Facility Dog Stands On Guard for Canadian Children Testifying in Court
In 2015, The Calgary Police Service introduced Hawk, a black lab, as a court assistance dog for part of a child sex-assault case. Hawk gave comfort and allowed the child witnesses to open up more in a very intimidating situation. Since, a specially trained facility dog, Merel, has joined the ranks to become the second ‘court dog’ in Canada, and the first in Ontario.
Merel is an 18-month-old black Lab/Bernese Mountain mix who was trained with National Service Dog s in Cambridge Ontario. Facility dogs cost over $30,000 to train for their very specific duties, and was donated by National Service Dogs to help assist children and other emotionally fragile witnesses in court cases. Merel has been taught to sit with a child witness and put her head in their lap, or even lie down with the child to comfort him or her.
Merel’s handler, Rachel Crawford, is a program coordinator for the Child Witness Program at the London Family Court Clinic, and simply tells Merel, “Merel, visit!” and Merel will go quickly and quietly to the child who needs some extra assurance. Crawford says that often, children involved in court cases are those who have experienced significant, traumatic events, such as robbery or sexual assault, and that being involved in the testifying is sometimes just as traumatic as the actual event they suffered through.
Crawford said that the child who is testifying is only responsible for telling the truth, even though they often feel the weight of the entire trial, and Merel helps bring a calming presence to the children as they tell their stories in testifying. Crawford said her job as a preparer for children in court has seen tremendous change, now that Merel is part of the preparation process and offers the children comfort and support as they get ready to and then actually testify in court.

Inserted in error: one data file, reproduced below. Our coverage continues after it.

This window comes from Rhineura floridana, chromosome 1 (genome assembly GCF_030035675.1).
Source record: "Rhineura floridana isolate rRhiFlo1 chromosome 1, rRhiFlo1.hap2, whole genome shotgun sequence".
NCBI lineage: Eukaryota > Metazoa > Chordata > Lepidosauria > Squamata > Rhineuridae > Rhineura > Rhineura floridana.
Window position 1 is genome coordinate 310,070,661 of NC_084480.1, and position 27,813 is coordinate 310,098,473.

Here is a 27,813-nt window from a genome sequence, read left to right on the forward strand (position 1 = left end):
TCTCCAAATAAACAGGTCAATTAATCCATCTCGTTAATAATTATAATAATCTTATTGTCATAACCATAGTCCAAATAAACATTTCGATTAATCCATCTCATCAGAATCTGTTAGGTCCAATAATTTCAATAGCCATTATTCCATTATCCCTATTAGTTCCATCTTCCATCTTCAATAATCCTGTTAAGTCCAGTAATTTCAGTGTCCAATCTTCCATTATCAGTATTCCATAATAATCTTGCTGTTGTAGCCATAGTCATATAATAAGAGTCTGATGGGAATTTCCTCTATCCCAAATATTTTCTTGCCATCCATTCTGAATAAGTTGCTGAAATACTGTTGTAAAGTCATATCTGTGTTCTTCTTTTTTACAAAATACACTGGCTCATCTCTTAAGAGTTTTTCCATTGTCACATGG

Merel’s presence is not only making an impact on children involved in trials. Justice Eleanor Schnall, who was appointed a judge in London’s legal system in 1991, said that a facility dog like Merel had the effects of a live teddy bear and seemed to immediately relax all people, not just children.
The courthouse can be intimidating, and dogs like Merel help make that environment less imposing. Justice Schnall says that there is a need for more ‘Merels’ and that her presence is a gift to help the children who need her most. Additionally, she brings some joy to staff members of the courthouse who often are subjected to heavy day-to-day hearings, and is a win-win for the whole building and process.
When Merel is not working (or lounging in her big dog bed at the courthouse, waiting to comfort), she is a ‘regular’ pet and goes home with Crawford each day. Crawford says she doesn’t know how she did her job before Merel, and even though she’s only been on the job for a few weeks, she’s already aided six child victims in sad, adult trials.
All in a day’s work for sweet, honorable Merel.
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